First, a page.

“THE GOATMILK DEBATES” will be an ongoing series featuring two debaters tackling an interesting or controversial question in a unique, irreverent manner.
Each debater makes their opening argument. They can elect to post a rebuttal.
The winner will be decided by the online audience and judged according to the strength of their argument.
The motion: “Muslim Women Should Be Able to Marry Non-Muslim Men”
For the motion: Nadia S. Mohammad [See her article here] and May Alhassen
Against the motion: Sister Soul and Mahdi Ahmad
AGAINST THE MOTION: “Marriage Issues” – SISTER SOUL
I am not a legal scholar and I have not researched the legal aspects of the issue of Muslim women marrying non-Muslim men. To me, the essential issue in looking at this particular issue or others that “progressive” Muslims tend to discuss is whether “Islam” allows it or not – not whether we think it should be allowed or not. What we want is too tempting in this kind of topic and can bias our interpretations of our religion, and of course what each person wants can and does vary.
How do we decide what our religion says? This of course involves figuring out what “Islam” is and what it allows, which leads us to the Qur’an, sunnah, shari’ah and on and on. Certainly we’d want to look at the Qur’an, but even then we need to figure out how to understand it. Some verses we tend to say refer to a specific context and yet some we say refer to all times and all places. How do we decide which verses are which? And what about the sunnah, how do we use it when it is completely immersed in a specific context? Same with shari’ah. What this all gets at is methodology—coming up with one, being consistent with it and figuring out how it should mix with what we want (if at all). Now I’d like to set aside the legal issues and bring up others, while trying to come up with alternative solutions.
Why are we interested in this issue? If we are interested purely as a legal exercise, then we need to engage in a legal discussion, which this is not. I suspect that we are interested in the issue as a solution to a problem. That problem is that Muslims are having a hard time finding fellow Muslims in America to marry. I want to explore this topic now.
1) A crucial point that cannot be over-emphasized is the importance of our communities in helping people get married. Families need to be as supportive as possible when their children have found a potential spouse. Instead of disapproving of someone because they are not of the same culture, for example, families should be happy that their child wants to marry a Muslim. This is a message that parents need to hear from their imams.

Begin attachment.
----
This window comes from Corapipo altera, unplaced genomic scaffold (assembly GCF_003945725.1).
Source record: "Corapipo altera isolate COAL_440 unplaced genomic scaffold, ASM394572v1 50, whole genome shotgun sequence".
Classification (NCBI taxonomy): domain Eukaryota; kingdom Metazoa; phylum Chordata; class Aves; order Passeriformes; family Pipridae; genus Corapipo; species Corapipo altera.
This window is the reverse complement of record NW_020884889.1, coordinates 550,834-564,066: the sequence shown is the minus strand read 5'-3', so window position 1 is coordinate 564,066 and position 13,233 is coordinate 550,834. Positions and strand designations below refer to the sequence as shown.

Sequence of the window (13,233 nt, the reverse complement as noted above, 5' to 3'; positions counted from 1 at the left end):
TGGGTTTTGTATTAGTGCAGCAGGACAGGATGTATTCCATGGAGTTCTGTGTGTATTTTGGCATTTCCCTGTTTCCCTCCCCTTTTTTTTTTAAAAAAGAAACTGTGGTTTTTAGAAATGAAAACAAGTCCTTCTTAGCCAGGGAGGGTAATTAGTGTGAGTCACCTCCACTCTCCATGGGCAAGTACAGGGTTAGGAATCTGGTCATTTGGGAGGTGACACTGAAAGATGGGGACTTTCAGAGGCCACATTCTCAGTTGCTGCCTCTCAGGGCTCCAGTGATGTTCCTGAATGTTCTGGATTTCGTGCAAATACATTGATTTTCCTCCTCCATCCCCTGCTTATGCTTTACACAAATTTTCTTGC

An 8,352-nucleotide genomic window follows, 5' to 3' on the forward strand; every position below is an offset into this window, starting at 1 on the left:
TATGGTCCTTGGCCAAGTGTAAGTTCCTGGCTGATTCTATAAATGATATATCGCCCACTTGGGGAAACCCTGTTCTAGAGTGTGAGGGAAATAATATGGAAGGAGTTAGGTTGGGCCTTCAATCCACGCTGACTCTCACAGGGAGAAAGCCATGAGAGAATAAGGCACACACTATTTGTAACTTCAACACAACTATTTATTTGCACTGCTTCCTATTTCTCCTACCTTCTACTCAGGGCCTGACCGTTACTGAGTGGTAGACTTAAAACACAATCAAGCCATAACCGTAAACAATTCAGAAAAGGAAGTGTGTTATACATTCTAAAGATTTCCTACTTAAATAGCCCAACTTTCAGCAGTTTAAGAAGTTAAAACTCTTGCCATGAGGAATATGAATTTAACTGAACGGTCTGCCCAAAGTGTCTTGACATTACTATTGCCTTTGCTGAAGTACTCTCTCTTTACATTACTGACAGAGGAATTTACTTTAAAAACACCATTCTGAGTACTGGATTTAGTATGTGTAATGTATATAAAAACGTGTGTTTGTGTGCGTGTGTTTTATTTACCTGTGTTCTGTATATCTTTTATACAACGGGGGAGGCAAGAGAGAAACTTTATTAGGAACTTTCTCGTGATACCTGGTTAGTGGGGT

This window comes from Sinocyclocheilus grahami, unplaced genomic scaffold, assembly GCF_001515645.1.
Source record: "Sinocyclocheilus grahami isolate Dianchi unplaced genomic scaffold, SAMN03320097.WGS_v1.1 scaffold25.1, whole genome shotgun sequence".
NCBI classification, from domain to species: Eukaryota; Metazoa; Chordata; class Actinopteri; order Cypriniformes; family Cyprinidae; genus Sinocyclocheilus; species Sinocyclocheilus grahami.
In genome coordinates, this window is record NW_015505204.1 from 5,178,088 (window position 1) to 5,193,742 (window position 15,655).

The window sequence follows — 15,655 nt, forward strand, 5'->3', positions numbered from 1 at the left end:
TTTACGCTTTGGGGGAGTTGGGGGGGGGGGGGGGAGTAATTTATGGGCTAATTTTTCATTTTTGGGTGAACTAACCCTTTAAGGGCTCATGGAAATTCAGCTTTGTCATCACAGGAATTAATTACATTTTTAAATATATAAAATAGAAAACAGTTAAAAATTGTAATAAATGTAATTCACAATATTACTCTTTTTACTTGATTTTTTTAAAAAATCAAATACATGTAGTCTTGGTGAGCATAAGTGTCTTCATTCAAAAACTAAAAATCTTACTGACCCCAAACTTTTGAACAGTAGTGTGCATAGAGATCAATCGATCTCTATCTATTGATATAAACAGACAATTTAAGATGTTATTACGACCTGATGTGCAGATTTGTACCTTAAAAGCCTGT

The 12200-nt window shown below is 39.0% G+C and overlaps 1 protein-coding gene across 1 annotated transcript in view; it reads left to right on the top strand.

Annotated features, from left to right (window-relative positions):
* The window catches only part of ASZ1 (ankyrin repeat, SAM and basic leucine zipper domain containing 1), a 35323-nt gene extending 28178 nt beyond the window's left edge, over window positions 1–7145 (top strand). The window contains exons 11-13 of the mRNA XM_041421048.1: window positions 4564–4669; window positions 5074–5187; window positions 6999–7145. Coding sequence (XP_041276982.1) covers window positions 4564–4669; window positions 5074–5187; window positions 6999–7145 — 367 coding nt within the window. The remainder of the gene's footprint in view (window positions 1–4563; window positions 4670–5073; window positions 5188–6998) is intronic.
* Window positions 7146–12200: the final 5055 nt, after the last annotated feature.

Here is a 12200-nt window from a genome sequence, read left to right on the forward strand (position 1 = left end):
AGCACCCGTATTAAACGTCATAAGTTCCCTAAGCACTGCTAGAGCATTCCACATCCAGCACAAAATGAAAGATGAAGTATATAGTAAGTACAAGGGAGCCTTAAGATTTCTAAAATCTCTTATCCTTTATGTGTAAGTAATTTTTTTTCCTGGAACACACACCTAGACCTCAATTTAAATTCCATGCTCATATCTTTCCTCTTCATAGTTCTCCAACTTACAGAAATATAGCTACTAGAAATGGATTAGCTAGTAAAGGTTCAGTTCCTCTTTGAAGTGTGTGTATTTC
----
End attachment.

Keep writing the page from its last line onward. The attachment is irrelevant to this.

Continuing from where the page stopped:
At the same time, we need to develop mechanisms within our communities to help people get married. The health and vibrancy of our communities can play a crucial role in this. If I know few Muslim men and interactions with them are uncomfortable, after a few years I might become understandably frustrated with the process of meeting Muslims. This is where the community should help. A vibrant community with a variety of intelligent lectures, activities, community service, etc. would be a great place for people to get to know each other. In addition, communities can provide more obvious ways for people to meet—special events, matchmaking services, etc.
2) Widening the circle can also be helpful. If I am possibly willing to widen my circle of candidates—the people I would consider for marriage—beyond my religion, why not expand it in other ways instead, such as age, culture, divorced, etc? Similarly, we can expand our methods of looking for someone by becoming more involved and more active in our community. If we don’t like events that our community offers, we can help organize ones that we are passionate about. We can also use online methods like EHarmony to get to know people; Zahra Billoo wrote about her experiences with this in a recent article.
3) Sometimes it’s tempting to use “love” as an excuse to do a variety of things that it’s probably better not to do. Linked to this is the idea of choosing who you fall in love with. Can we choose who we fall in love with? If we put it in our minds that something is not allowed, can we more easily consciously or subconsciously avoid it?
4) I wonder how much of the issue is really about people’s priorities. If someone is concerned about their faith and raising potential children as Muslims, would they be more eager to marry someone of their own faith, especially since there are already so many challenges in raising our children as Muslims?
5) Instead of trying to make something allowed that has been recognized as prohibited for long, what if we instead avoid something that is allowed—Muslim men marrying non-Muslim women. Probably ten or more years ago, I heard a Muslim leader talk about the importance in America of Muslim men marrying Muslim women only. One point he made was that it would make it more difficult for Muslim women to get married in the future, if Muslim men married non-Muslim women. I think he may have been proven to be right.
6) What if the Muslim woman asks the man to become a Muslim. Would this be insincere, or could it be a way for the man to show that he is at least willing to follow the letter of the law, even if not the spirit?
All of this is not to sound unsympathetic or to blame people for marrying non-Muslims. Everyone has their own story, they make their own choices and I pray that Allah blesses them in them. Rather, I am exploring various issues that I think underlie the initial topic of Muslim women marrying non-Muslim men. Still, the most essential and most important element in this discussion is not my opinion or desire, but rather the development and application of a methodology to discuss our legal issues from an informed and a culturally-relevant perspective.
 See: “EHarmony: A Wife’s Perspective,” http://www.altmuslimah.com/a/b/print/3880/.